DRAO Seminar Series 2024

Time & Date Speaker Title
10:00 Mon July 22 Rick Perley
Precision Polarimetry with the Jansky Very Large Array
14:00 Tues Mar 19 Denis Leahy
University of Calgary
Properties of Supernova Remnants from 1-D Models
14:00 Tues Feb 13 Carolin Höfer
University of Groningen
Latest results of LOFAR’s Epoch of Reionization Key Science Project

Precision Polarimetry with the Jansky Very Large Array

Rick Perley (NRAO)

Accurate polarimetry using circularly-polarized feeds requires observation of at least one polarized calibrator with known electric vector position angle (EVPA). The only sources whose EVPAs are known with absolute certainty are thermal bodies — the Moon, Mars, and Venus (at frequencies below ~8 GHz). Using VLA observations of these objects, we have determined that the EVPAs of the standard calibrator 3C286 (J1331+3030) at frequencies above 1 GHz to be significantly lower than the 33 degrees which has been in use for decades.

Below ~2 GHz, an additional complicating factor becomes important — the Faraday rotation of the Earth’s ionosphere. Using six separate observations of the Moon, taken with the JVLA with its P-band receivers (295 — 450 MHz), we have determined that the global IONEX models significantly overestimate the ionospheric rotation measure, while the local-based ALBUS software model correctly estimates the ionospheric rotation with an accuracy better than 0.1 rad/m^2 — equivalent to <5 degrees at a frequency of 300 MHz. As a byproduct of this work, we have determined the intrinsic polarization properties of three polarized calibrators -- DA240, 3C345, and 3C303. [su_divider]

Properties of Supernova Remnants from 1-D Models

Denis Leahy (University of Calgary)

Supernova remnants are the interaction of a supernova explosion with the interstellar medium, and result in spectacular radio and X-ray images. Here is described how 1-dimensional models (from simple to complex) can be used to learn about the physical properties of supernova remnants, such as their ages and explosion energies. Separately is described recent work on the significant effects of a simple (incorrect) assumption of the most common X-ray spectrum fitting software (XSPEC) and how to correct for this assumption to obtain physical values inferred from the X-ray spectrum.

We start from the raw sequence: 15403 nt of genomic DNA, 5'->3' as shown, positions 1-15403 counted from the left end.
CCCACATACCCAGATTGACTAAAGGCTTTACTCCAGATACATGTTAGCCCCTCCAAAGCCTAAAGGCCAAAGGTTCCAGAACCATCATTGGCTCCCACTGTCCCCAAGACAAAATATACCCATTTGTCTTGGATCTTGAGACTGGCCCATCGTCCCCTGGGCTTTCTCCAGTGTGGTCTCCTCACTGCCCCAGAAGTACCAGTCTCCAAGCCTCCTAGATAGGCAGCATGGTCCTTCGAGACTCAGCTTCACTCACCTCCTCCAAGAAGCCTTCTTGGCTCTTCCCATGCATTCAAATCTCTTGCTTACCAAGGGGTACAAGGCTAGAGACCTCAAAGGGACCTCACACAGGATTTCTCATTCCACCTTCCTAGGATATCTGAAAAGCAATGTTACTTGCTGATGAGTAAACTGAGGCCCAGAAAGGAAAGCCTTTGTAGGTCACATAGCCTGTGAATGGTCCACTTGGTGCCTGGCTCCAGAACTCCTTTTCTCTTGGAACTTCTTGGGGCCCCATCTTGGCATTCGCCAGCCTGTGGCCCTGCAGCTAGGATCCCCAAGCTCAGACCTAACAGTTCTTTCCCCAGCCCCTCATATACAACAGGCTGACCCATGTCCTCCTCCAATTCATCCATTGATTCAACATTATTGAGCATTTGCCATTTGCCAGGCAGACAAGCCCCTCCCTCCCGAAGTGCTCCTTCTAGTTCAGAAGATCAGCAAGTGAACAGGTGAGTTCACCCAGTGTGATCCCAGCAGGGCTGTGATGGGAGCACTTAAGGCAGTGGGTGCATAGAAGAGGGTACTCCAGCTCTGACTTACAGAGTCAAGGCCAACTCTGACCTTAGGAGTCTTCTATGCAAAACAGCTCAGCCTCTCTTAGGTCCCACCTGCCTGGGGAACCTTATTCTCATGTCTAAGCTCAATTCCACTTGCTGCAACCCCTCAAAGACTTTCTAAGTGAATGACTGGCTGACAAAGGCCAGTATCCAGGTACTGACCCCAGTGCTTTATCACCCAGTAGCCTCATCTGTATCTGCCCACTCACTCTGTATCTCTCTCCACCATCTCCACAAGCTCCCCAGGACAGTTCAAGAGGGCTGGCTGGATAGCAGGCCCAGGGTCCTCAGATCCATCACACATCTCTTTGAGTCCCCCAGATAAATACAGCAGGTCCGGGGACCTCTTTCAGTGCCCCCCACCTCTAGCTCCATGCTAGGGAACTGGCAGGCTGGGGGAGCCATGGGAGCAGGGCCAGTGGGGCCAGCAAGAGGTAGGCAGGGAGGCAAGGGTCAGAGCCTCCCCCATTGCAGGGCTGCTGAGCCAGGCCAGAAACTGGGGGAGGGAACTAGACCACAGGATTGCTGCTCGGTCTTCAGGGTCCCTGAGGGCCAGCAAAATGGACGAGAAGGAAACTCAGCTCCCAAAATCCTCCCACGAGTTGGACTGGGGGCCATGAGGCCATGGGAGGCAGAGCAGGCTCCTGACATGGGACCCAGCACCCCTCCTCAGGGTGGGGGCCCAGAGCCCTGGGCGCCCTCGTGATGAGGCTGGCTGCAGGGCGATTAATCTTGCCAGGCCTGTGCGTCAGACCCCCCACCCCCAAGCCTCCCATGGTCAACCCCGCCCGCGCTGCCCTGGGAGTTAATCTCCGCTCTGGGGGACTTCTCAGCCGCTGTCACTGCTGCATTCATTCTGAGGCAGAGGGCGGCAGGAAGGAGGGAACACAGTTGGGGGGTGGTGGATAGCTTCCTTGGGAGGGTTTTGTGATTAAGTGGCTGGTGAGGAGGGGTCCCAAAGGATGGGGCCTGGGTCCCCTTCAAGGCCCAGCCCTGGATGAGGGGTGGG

Latest results of LOFAR’s Epoch of Reionization Key Science Project

Carolin Höfer (University of Groningen)

The Low Frequency Observing Array (LOFAR) is European’s largest radio interferometer operating between 30 – 240 MHz and a pathfinder for the SKA. Utilising a phased-array design, the antennae are grouped together into stations, with a dense core located near Exoloo, the northeast of The Netherlands. The Epoch of Reionization Key Science project uses the high-band antenna system, which covers LOFAR’s spectral response between 110-240 MHz corresponding to a redshift range z ~ 6 – 10. Its science goal is to answer how the first stars, galaxies and black holes formed by measuring the spatial fluctuations of the redshifted 21-cm emission of neutral hydrogen.

One of greatest challenges is to calibrate the instrument precisely, considering that astrophysical foregrounds are several orders brighter than the cosmological signal. I will discuss LOFAR’s latest data processing of the NCP and present our current upper limits on the 21-cm power spectrum. I will then discuss in more detail our current calibration strategy and some of the challenges we are still facing. I implemented a simulation pipeline and will show the effects of incomplete sky models on calibration solutions, images and power spectra.